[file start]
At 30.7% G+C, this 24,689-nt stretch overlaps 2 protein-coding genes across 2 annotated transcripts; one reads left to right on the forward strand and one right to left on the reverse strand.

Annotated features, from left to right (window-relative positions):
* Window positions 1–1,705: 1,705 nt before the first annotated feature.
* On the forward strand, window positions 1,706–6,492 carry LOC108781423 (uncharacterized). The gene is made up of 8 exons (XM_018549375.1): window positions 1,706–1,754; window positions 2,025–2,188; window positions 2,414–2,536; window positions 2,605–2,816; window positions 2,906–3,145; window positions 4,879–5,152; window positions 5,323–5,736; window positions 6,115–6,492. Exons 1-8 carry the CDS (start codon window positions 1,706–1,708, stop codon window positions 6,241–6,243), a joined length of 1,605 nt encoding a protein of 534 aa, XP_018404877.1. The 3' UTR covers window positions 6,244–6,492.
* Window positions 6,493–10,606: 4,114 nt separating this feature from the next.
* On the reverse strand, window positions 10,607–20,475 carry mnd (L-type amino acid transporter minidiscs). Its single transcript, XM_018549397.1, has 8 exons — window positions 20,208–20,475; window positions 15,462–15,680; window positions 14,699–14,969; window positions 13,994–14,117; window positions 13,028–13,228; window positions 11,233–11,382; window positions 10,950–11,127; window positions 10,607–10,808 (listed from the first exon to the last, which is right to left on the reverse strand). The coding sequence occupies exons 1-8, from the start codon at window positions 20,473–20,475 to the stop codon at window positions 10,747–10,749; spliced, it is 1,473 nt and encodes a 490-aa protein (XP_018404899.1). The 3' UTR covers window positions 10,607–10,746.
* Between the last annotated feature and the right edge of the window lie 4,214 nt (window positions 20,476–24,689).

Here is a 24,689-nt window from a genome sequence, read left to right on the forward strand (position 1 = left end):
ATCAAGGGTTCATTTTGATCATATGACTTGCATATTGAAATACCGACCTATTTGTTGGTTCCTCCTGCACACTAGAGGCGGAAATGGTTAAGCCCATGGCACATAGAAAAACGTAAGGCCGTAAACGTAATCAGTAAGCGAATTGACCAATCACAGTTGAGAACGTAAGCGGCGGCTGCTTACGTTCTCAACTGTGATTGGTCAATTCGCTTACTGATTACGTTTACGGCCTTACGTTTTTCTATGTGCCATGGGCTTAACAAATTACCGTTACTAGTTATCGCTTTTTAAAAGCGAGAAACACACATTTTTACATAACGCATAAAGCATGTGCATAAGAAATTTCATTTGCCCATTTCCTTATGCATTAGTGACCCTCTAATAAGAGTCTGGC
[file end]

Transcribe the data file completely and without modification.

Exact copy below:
At 30.7% G+C, this 24,689-nt stretch overlaps 2 protein-coding genes across 2 annotated transcripts; one reads left to right on the forward strand and one right to left on the reverse strand.

Annotated features, from left to right (window-relative positions):
* Window positions 1–1,705: 1,705 nt before the first annotated feature.
* On the forward strand, window positions 1,706–6,492 carry LOC108781423 (uncharacterized). The gene is made up of 8 exons (XM_018549375.1): window positions 1,706–1,754; window positions 2,025–2,188; window positions 2,414–2,536; window positions 2,605–2,816; window positions 2,906–3,145; window positions 4,879–5,152; window positions 5,323–5,736; window positions 6,115–6,492. Exons 1-8 carry the CDS (start codon window positions 1,706–1,708, stop codon window positions 6,241–6,243), a joined length of 1,605 nt encoding a protein of 534 aa, XP_018404877.1. The 3' UTR covers window positions 6,244–6,492.
* Window positions 6,493–10,606: 4,114 nt separating this feature from the next.
* On the reverse strand, window positions 10,607–20,475 carry mnd (L-type amino acid transporter minidiscs). Its single transcript, XM_018549397.1, has 8 exons — window positions 20,208–20,475; window positions 15,462–15,680; window positions 14,699–14,969; window positions 13,994–14,117; window positions 13,028–13,228; window positions 11,233–11,382; window positions 10,950–11,127; window positions 10,607–10,808 (listed from the first exon to the last, which is right to left on the reverse strand). The coding sequence occupies exons 1-8, from the start codon at window positions 20,473–20,475 to the stop codon at window positions 10,747–10,749; spliced, it is 1,473 nt and encodes a 490-aa protein (XP_018404899.1). The 3' UTR covers window positions 10,607–10,746.
* Between the last annotated feature and the right edge of the window lie 4,214 nt (window positions 20,476–24,689).

Here is a 24,689-nt window from a genome sequence, read left to right on the forward strand (position 1 = left end):
ATCAAGGGTTCATTTTGATCATATGACTTGCATATTGAAATACCGACCTATTTGTTGGTTCCTCCTGCACACTAGAGGCGGAAATGGTTAAGCCCATGGCACATAGAAAAACGTAAGGCCGTAAACGTAATCAGTAAGCGAATTGACCAATCACAGTTGAGAACGTAAGCGGCGGCTGCTTACGTTCTCAACTGTGATTGGTCAATTCGCTTACTGATTACGTTTACGGCCTTACGTTTTTCTATGTGCCATGGGCTTAACAAATTACCGTTACTAGTTATCGCTTTTTAAAAGCGAGAAACACACATTTTTACATAACGCATAAAGCATGTGCATAAGAAATTTCATTTGCCCATTTCCTTATGCATTAGTGACCCTCTAATAAGAGTCTGGC